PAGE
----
Concerning the creative and emotional restlessness of a philosophy professor across an extended sabbatical, Kathleen Collins’s Losing Ground is undoubtedly a summer movie, a tale of indolence and indecision in which the sticky specter of heat is an invisible inciting factor. Nearing the completion of a book project, thirtysomething intellectual Sara (Seret Scott) appears to be entering the prime of her life, with artist husband Victor (Bill Gunn) riding similarly high following a major sale. But rather than inspiring a victory lap, this small triumph nudges the couple outside of their comfortable dynamic—she the coolly rational mind and he the passionate beating heart—and toward different artistic and personal directions, as the film explores the enlaced connections between professional and emotional sectors.
Buttoned-down beneath staid business wear and big glasses, Sara plans to spends her summer completing research on ecstasy, the philosophical concept by which the mind shifts from singular experience toward recognition of a greater collective consciousness. Victor is a little less cerebral; he craves the idea of communing with nature along the Hudson, in a town the two have visited before, where he can play the lothario artist and flirt with the local Puerto Rican girls. Suddenly at cross-purposes, the couple passes the season spending more and more nights apart, with Sara using her time alone in the city to take on a lead role in a smitten student’s amateur film production. It’s here that she strikes up a romance with the suave, mysterious Duke (Duane Jones), a fellow scholar who’s playing opposite her in the movie, while the increasingly jealous Victor’s attempts to shore up his manhood culminate in his clumsy seduction of new muse Celia (Maritza Rivera).
Kathleen Collins’s film is a patient exploration of the enlaced connections between professional and emotional sectors.
The inherent tension of this scenario is ratcheted up gradually, across patient, theatrically composed scenes, and while Losing Ground affects the familiar soul-searching feel of many modern indies, it’s clearly a product of a previous generation’s fondness for the unashamedly highbrow, with well-spoken characters spouting shards of psychoanalytic jargon. In this atmosphere of eloquent academic combat, the most potent fears are the tacit ones, and undeclared doubts about the future are balanced by the looming weight of the past, embodied both by Victor’s suggested history of infidelity and Sara’s actress mother, who she resents but can’t help wanting to emulate.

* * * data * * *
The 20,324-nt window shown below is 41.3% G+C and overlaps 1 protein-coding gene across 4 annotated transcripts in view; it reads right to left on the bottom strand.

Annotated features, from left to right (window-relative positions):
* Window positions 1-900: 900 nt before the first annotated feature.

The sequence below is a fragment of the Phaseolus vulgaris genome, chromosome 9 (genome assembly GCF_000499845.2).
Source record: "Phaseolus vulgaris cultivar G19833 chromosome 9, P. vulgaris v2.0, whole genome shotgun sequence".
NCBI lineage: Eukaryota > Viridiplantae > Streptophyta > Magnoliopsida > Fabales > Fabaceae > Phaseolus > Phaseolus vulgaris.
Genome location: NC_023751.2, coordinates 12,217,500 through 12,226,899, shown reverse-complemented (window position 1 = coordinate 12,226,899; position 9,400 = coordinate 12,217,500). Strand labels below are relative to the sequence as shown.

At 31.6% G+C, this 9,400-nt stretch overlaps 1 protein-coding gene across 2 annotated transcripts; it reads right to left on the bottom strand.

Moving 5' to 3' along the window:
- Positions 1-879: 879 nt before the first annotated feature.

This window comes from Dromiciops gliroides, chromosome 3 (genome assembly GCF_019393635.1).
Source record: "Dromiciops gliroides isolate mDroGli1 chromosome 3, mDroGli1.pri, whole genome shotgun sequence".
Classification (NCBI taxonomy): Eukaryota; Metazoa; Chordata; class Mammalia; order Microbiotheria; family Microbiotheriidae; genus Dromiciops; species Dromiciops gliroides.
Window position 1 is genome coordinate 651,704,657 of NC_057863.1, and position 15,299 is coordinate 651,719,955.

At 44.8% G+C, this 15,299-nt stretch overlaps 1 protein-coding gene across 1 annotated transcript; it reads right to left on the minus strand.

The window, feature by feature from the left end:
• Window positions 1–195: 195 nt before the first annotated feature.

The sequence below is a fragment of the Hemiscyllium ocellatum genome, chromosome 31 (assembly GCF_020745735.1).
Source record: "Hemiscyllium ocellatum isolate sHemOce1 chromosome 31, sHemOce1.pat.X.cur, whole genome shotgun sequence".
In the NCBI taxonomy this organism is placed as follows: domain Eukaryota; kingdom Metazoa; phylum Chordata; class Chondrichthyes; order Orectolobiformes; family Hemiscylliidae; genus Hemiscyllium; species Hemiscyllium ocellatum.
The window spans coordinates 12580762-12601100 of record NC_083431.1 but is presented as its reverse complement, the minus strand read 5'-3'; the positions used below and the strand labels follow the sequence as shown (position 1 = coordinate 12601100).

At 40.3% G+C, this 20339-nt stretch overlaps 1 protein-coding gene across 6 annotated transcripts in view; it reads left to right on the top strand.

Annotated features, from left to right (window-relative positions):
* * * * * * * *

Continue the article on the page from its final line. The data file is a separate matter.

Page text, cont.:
The focus on the past colliding harshly with the future is refracted in the student film, a dance reimagining of the Frankie and Johnny folk legend; its reduction of bodies to stock types mirrors the progress of Victor’s own work, which becomes defined by an effort to exorcise representational content for some ill-conceived notion of pure formal expression. As with the ghosts of criminality and aged civility that haunt The Cruz Brothers and Miss Malloy, Collins’s one previous directorial effort, Losing Ground is full of departed elements which weigh heavily on characters current lives.
Race is never an overt narrative or interpersonal factor, neither here nor in The Cruz Brothers, but both movies consider the inequalities of the past as inseparable from those of the present. Unfortunately, measured reflections on trauma and philosophical strife don’t make for easy headlines, and the difficulty of pigeonholing such complex, low-key work led to a serious lack of exposure for Collins, who never directed again, dying from breast cancer only six years after the completion of the film. A similarly tragic fate befell Gunn, a fellow theater stalwart who died from encephalitis in 1989, and whose even more voluminous directorial and script work has still never been fairly recognized. Hazily fixated on the phantoms of the past, Losing Ground is now itself a relic of such a time, an unfortunate memory of the continued ignorance of so many talented, unfairly marginalized voices.